Wrote the most expensive book in the history of Leonardo di ser Piero da Vinci, an Italian painter, architect, sculptor and scientist. While in Milan, he worked for 4 years on a book, which he called "A Treatise on Water, Earth and Celestial Affairs." From 1506 to 1510, Leonardo da Vinci wrote down his observations, conclusions and logical conclusions, not forgetting to accompany everything with illustrations, diagrams, mathematical calculations and drawings.
The result of painstaking work was 18 sheets covered with "mirror" type on both sides, which were collected in a 72-page book. Leonardo da Vinci loved to use the technique of "mirror writing", which he himself invented, so the Leicester Code can only be read in the reflection of the mirror.
In the book, you can read Leonardo's reasoning on such topics: why the moon shines, where did the fossils come from on earth, why and how water flows in river beds, and the like. Only one thing remained unchanged: in each new chapter of the Code, da Vinci appealed to descendants with a convincing explanation that the world is a single “living organism”. Leonardo imagined that air is the “soul of the planet”, rivers are “blood”, the surface of the earth is “body”.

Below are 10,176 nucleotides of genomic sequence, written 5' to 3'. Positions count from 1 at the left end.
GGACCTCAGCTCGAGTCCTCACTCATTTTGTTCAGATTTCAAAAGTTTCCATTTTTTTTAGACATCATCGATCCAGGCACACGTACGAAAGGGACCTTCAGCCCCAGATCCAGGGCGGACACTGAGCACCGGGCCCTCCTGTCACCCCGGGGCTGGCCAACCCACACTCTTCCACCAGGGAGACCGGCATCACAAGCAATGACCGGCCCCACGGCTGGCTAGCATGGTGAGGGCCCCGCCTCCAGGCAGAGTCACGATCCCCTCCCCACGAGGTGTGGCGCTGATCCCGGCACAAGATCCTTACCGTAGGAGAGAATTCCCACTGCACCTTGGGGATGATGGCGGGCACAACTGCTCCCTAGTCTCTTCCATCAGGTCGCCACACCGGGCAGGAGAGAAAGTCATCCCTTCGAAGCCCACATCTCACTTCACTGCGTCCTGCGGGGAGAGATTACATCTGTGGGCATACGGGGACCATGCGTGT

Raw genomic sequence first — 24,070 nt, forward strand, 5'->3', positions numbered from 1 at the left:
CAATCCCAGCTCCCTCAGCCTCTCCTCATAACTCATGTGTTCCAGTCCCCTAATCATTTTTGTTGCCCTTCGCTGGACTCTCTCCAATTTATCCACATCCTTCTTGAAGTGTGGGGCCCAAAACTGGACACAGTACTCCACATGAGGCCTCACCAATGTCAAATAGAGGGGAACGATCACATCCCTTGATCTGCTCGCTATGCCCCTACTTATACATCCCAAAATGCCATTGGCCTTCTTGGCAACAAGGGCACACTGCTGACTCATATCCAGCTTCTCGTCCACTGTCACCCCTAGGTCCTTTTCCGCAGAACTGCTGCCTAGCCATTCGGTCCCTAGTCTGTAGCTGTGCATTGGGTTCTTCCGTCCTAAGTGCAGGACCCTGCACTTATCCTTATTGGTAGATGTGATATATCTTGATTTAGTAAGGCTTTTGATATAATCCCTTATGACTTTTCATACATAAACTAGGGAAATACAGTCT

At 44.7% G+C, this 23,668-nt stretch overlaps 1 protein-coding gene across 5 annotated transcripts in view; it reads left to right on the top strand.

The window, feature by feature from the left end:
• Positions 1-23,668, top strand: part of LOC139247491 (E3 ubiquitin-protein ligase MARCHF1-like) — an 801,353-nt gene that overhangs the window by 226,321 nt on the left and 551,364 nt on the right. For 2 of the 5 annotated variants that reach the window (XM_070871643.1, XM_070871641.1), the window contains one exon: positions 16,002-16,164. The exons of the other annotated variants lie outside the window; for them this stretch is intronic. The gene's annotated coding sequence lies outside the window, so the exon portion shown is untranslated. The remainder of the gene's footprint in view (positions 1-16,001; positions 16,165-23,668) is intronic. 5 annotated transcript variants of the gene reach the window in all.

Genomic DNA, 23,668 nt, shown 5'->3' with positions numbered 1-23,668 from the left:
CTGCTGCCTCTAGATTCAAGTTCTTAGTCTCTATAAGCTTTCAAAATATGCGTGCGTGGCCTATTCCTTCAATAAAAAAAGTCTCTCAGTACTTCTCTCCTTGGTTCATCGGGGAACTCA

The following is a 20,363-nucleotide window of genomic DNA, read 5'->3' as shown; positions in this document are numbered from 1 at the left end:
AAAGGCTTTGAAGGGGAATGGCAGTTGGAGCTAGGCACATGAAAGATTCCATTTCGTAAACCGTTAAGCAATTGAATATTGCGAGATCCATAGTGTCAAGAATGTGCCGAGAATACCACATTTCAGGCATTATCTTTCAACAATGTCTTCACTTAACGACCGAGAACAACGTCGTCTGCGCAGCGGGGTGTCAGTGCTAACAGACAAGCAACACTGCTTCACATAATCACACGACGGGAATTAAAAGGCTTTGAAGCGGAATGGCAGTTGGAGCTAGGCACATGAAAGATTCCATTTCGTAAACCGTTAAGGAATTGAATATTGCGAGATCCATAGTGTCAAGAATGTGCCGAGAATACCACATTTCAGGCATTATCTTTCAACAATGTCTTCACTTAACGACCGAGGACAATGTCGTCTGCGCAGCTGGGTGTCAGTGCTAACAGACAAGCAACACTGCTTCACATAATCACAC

"Treatise" got its name "Code of Leicester" by the name of an ancient county family from England, who in 1717 acquired this unique work and for a long time was its keeper and owner.
In 1980, the book was bought from the Lester's descendants by the oil magnate and antiques collector Armad Hammer. The book was even briefly renamed "The Hammer Code."
After the death of the oil tycoon, the book was put up for auction in 1994, where it was bought by Bill Gates (founder of Microsoft). The Lestresky Codex was purchased for a record high price of $ 30.8 million, in terms of the January 2015 exchange rate, this figure is $ 44.6 million.
However, even being the owner of the rarity, Bill Gates does not hide "Treatise on Water, Earth and the Matters of Heaven", he kindly provides the book to various museums around the world during exhibitions, where anyone can see it.